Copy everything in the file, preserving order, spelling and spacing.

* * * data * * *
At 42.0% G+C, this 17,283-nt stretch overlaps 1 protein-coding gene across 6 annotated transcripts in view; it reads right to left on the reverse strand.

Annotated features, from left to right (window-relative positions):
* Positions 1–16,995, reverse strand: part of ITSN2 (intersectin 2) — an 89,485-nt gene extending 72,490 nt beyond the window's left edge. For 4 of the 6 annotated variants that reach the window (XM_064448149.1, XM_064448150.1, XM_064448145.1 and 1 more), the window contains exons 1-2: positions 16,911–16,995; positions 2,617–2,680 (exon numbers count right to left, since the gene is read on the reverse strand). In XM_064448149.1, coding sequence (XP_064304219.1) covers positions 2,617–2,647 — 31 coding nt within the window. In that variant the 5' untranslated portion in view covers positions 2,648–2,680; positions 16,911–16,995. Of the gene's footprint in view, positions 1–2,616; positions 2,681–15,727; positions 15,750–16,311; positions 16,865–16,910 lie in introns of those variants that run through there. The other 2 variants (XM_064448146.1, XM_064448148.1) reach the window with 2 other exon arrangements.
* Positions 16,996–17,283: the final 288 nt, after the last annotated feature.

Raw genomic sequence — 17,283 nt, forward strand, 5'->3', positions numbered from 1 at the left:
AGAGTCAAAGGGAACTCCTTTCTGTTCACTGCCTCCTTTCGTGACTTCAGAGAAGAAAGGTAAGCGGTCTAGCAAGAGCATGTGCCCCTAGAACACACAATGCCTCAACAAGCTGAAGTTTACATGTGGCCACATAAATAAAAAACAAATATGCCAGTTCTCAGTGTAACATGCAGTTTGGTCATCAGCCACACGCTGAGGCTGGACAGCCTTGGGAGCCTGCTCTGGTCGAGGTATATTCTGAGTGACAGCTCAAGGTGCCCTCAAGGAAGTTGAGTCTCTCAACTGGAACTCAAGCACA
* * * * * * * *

At 42.0% G+C, this 17,283-nt stretch overlaps 1 protein-coding gene across 6 annotated transcripts in view; it reads right to left on the reverse strand.

Annotated features, from left to right (window-relative positions):
* Positions 1–16,995, reverse strand: part of ITSN2 (intersectin 2) — an 89,485-nt gene extending 72,490 nt beyond the window's left edge. For 4 of the 6 annotated variants that reach the window (XM_064448149.1, XM_064448150.1, XM_064448145.1 and 1 more), the window contains exons 1-2: positions 16,911–16,995; positions 2,617–2,680 (exon numbers count right to left, since the gene is read on the reverse strand). In XM_064448149.1, coding sequence (XP_064304219.1) covers positions 2,617–2,647 — 31 coding nt within the window. In that variant the 5' untranslated portion in view covers positions 2,648–2,680; positions 16,911–16,995. Of the gene's footprint in view, positions 1–2,616; positions 2,681–15,727; positions 15,750–16,311; positions 16,865–16,910 lie in introns of those variants that run through there. The other 2 variants (XM_064448146.1, XM_064448148.1) reach the window with 2 other exon arrangements.
* Positions 16,996–17,283: the final 288 nt, after the last annotated feature.

Raw genomic sequence — 17,283 nt, forward strand, 5'->3', positions numbered from 1 at the left:
AGAGTCAAAGGGAACTCCTTTCTGTTCACTGCCTCCTTTCGTGACTTCAGAGAAGAAAGGTAAGCGGTCTAGCAAGAGCATGTGCCCCTAGAACACACAATGCCTCAACAAGCTGAAGTTTACATGTGGCCACATAAATAAAAAACAAATATGCCAGTTCTCAGTGTAACATGCAGTTTGGTCATCAGCCACACGCTGAGGCTGGACAGCCTTGGGAGCCTGCTCTGGTCGAGGTATATTCTGAGTGACAGCTCAAGGTGCCCTCAAGGAAGTTGAGTCTCTCAACTGGAACTCAAGCACA